The tenant defendant argued that since the lessor failed to try to recover future rent payments in the earlier eviction case, it was barred from doing so in the second lawsuit.  The landlord claimed the opposite: that its claims for damages accruing after the possession order were separate and not barred by res judicata or collateral estoppel.

The court held that res judicata did not bar the lessor’s post-possession order damage suit.  It noted that while the lease contained an optional acceleration clause, it was one of many remedies the landlord had if the tenant breached.  The lease did not require the landlord to accelerate rents upon the tenant’s breach. 

The court also noted that the lease required the landlord to notify the tenant in writing if it (the landlord) was going to terminate the lease.  Since terminating the lease was a prerequisite to acceleration, the Court needed more evidence as to whether the lessor terminated the lease.  Without any termination proof, the trial court should not have dismissed the landlord’s suit.

Afterwords:

1/ If a lease does not contain an acceleration clause, a landlord can likely file a damages action after an earlier eviction case without risking a res judicata or collateral estoppel defense.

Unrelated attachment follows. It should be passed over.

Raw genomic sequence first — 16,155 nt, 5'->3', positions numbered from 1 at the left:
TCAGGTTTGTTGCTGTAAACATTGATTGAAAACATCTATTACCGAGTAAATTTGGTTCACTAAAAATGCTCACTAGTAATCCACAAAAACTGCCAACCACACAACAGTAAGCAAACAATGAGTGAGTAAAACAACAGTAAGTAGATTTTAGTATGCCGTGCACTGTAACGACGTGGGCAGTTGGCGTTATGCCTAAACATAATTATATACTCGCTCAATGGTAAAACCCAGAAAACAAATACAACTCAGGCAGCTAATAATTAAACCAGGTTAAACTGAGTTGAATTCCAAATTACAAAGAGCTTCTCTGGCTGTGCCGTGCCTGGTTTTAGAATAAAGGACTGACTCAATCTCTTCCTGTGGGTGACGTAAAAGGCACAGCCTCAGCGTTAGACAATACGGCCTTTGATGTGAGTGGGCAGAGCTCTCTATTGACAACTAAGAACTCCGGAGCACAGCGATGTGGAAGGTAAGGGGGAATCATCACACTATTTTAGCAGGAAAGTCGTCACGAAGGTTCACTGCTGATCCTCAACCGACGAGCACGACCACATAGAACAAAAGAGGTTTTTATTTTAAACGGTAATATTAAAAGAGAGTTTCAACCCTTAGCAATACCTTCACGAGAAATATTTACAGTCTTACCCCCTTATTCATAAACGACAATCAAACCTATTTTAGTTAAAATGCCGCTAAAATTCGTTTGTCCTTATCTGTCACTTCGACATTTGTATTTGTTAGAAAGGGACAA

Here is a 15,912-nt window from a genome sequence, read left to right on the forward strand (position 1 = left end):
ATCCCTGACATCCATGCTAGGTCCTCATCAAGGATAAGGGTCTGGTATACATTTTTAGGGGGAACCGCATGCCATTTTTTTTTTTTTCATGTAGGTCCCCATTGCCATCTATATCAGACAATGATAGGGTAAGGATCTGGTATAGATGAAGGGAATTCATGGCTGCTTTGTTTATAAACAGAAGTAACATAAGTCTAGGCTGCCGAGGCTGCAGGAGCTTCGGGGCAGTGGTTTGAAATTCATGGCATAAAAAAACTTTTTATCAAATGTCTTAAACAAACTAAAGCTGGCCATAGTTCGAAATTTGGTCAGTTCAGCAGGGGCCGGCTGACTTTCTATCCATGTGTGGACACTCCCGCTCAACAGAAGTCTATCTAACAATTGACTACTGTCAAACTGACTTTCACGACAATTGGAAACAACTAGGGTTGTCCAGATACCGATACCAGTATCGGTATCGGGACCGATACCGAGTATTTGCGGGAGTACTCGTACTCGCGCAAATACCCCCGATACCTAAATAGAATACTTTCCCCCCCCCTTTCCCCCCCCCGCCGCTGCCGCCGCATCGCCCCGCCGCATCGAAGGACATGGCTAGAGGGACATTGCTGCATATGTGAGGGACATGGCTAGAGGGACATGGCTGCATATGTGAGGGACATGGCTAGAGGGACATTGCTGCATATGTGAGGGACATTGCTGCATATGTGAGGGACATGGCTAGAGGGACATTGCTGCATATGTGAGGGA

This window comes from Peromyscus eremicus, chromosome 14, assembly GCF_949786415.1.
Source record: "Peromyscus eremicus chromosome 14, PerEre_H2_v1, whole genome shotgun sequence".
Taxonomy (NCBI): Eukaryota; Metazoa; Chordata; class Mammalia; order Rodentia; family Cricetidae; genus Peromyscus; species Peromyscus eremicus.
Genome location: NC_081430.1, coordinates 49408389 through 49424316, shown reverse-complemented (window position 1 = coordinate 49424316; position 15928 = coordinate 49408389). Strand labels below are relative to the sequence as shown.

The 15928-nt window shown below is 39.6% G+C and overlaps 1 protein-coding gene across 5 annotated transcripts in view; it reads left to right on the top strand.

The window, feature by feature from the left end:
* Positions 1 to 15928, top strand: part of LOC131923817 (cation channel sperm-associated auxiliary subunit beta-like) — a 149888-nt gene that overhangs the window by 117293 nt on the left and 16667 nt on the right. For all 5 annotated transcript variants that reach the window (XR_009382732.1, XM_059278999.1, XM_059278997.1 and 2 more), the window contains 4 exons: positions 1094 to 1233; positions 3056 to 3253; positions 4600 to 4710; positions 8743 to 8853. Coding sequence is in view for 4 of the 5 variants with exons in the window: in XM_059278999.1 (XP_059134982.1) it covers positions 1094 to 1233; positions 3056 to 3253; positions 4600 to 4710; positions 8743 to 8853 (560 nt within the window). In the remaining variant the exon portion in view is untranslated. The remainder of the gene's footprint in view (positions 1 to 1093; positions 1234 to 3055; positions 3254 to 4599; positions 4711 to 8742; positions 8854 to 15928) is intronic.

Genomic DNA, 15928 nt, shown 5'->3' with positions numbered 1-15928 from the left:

2/ If a lease contains mandatory acceleration language, the landlord likely must sue for all future damages coming due under the lease or else risk having its damages cut off on the possession order date.

 

 

Illinois Court Gives Agency Law Tutorial In Commercial Lease Fight

Three agency law issues that I regularly encounter in commercial litigation practice are (1) authority, (2) ratification and (3) a contract that doesn’t identify a valid entity.

The authority question posed is whether an individual – typically a company employee or independent contractor – can bind the company by the individual’s conduct.

Ratification applies where a corporate principal accepts the benefits of an agent’s unauthorized conduct.

The third, “unclear party” issue arises where a contract is signed by an individual on behalf of an unsueable entity such as a street address (i.e. “Tenant: 15 S. Wacker Drive”) or a generic business name with no “Inc.”, “Ltd.” or “LLC” designation.

Cove Management v. AFLAC, Inc. 2013 IL.App (1st) 120884, features all of these in a commercial lease dispute involving a large insurance company.

The lease designated the company as “tenant” but was signed by an independent  (non employee) sales agent.  After a lease default, the plaintiff landlord sued the company to recover rent damages.

The trial court dismissed the suit, buying the company’s argument that the agent who signed the lease wasn’t authorized to sign on the company’s behalf.  The landlord appealed.

Held: Affirmed.

Rules/Reasoning:

Even though the agent used business cards, envelopes and stationery submitted that bore the company colors and logo, it wasn’t enough to saddle the company with lease liability.